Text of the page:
As the country recovers from the pandemic, it might be no surprise that the Government has decided to make a U-turn on its flagship Planning Reform Bill. Rising opposition from Conservative MPs, confusion from the public, outrage from climate change campaigners, the Government losing a once considered safe seat to the Liberal Democrats. This time it has nothing to do with Brexit. Instead, it’s the Government’s landmark reforms to the planning system that were set to transform land into zones for either protection or development.

The news that the planning reforms will be considerably watered-down will come as no surprise to many within the Conservative Party, or even those in local government. Major reforms were always going to be difficult to get over the line and particularly within the current context of the Covid pandemic, the public have become more conscious of their surroundings. Add into the mix the recently announced National Insurance increase to fund adult social care and another winter of covid misery on the horizon, the Government have made the decision to reduce the opportunities for them to come under fire.

It is believed that Robert Jenrick, the Secretary of State at the Ministry of Housing, Communities and Local Government, has been meeting with MPs over the past week and will continue to do so for most of this week as well. This is a clear sign that the Government has been keen to understand the general feeling amongst the Conservative backbenchers under the guise of reassuring them on the reforms. Whilst the Chesham and Amersham by-election has been touted as a rejection of these planning reforms, it’s important to note that there were murmurs from backbench MPs who had visited the seat to campaign that Central Office had taken the decision to not canvass any solid Conservative voters. In a by-election, no matter how safe the seat may be, every vote counts and the Conservatives paid the price for this complacency.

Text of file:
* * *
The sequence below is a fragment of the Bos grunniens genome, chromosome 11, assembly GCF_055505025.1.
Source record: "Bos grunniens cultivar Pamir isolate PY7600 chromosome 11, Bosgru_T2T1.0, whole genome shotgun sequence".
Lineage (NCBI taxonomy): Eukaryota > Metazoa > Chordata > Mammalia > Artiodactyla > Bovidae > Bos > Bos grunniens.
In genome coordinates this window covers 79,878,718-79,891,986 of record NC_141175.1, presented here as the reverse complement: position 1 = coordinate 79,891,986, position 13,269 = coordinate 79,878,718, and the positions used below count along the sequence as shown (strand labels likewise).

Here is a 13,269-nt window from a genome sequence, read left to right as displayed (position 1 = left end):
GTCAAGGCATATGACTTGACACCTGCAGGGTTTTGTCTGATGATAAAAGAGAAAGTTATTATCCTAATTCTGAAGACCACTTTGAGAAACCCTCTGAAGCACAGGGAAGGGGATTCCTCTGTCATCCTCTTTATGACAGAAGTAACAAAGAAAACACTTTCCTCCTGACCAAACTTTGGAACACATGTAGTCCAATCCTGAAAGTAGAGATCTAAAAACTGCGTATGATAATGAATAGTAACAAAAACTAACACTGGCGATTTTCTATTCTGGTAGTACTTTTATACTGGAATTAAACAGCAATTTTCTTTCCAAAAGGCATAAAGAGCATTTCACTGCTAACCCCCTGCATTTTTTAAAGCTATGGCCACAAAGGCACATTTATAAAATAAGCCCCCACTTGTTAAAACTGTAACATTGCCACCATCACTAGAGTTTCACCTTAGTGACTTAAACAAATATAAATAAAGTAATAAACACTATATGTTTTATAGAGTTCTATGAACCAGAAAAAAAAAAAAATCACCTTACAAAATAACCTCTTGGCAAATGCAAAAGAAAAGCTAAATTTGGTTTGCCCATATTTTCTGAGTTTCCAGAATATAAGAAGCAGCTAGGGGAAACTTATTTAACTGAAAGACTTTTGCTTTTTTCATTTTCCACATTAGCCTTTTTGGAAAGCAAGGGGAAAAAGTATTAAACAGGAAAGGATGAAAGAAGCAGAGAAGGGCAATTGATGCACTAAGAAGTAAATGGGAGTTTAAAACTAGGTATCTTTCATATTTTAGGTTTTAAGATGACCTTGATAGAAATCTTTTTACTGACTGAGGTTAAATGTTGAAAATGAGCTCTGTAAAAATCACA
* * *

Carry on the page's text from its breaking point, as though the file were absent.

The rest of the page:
Further to this, although the reforms may have been well intended to help reduce the current pressures on housing across the country, watering down democratic involvement in the planning process has been fatal.

The overall reforms themselves would have caused untold misery for Councils, many who have been arguing over the lifetime of these reforms that they have thousands of homes consented to be built but not even a spade has gone into the ground. Many local authorities do not have the resources needed to operate under the newly proposed planning system and with little clarity or reassurance from MHCLG, this has been a classic case of the Government not listening to the experts.

Cascade’s position on the proposed zonal system remains – it is the best approach to protect biodiversity and habitats for the future, and ensure that we tackle the housing crisis. It is disappointing that the most beneficial aspect of the reforms has been dropped.

Time will tell if these planning reforms would have made a difference in tackling the housing crisis and hindsight is a wonderful thing. Whilst the Government and backbenches may be concerned about voters who are against new housing, the green agenda has shown us that the younger generation is not to be ignored.

Cascade will continue to closely monitor the emerging situation on the Planning Bill.  Get in touch if we can assist with any projects or for further insight.


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